Oeuvres completes de Alexis de Tocqueville (1865).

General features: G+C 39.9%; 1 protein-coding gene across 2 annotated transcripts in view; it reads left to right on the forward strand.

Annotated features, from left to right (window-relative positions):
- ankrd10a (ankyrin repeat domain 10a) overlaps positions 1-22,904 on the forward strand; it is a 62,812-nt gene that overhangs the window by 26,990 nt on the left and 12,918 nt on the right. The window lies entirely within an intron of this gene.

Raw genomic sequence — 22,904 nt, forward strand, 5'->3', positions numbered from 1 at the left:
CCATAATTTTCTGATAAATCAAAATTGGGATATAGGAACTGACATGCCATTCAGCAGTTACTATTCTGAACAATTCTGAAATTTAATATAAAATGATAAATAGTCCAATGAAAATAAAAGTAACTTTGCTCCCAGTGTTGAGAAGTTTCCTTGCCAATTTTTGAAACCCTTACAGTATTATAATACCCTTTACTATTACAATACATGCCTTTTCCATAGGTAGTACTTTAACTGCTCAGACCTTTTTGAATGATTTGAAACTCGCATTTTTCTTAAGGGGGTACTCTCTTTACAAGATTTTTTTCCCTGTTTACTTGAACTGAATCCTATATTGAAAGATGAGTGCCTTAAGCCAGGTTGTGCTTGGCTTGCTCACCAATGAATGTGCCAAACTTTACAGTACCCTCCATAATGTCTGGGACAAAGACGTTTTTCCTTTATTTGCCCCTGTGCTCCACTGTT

Madame De Tocqueville has just given to the world the eighth volume of her late husband's works, containing a great variety of fragments never before published on the different topics on which his mind was habitually working. Nearly half the volume is composed of notes, more or less complete and elaborate, of chapters of the book which he proposed to write on the French Revolution. The remaining half consists of notes of journeys in the United States, England, Ireland, Germany, Switzerland, and Algeria. The volume concludes with a few pages of “detached thoughts” which do not appear to us very valuable. The most important parts of the book are the incomplete chapters on the French Revolution, but many of the remarks contained in the notes of the journeys to America, England, and Ireland are highly interesting, especially to ourselves.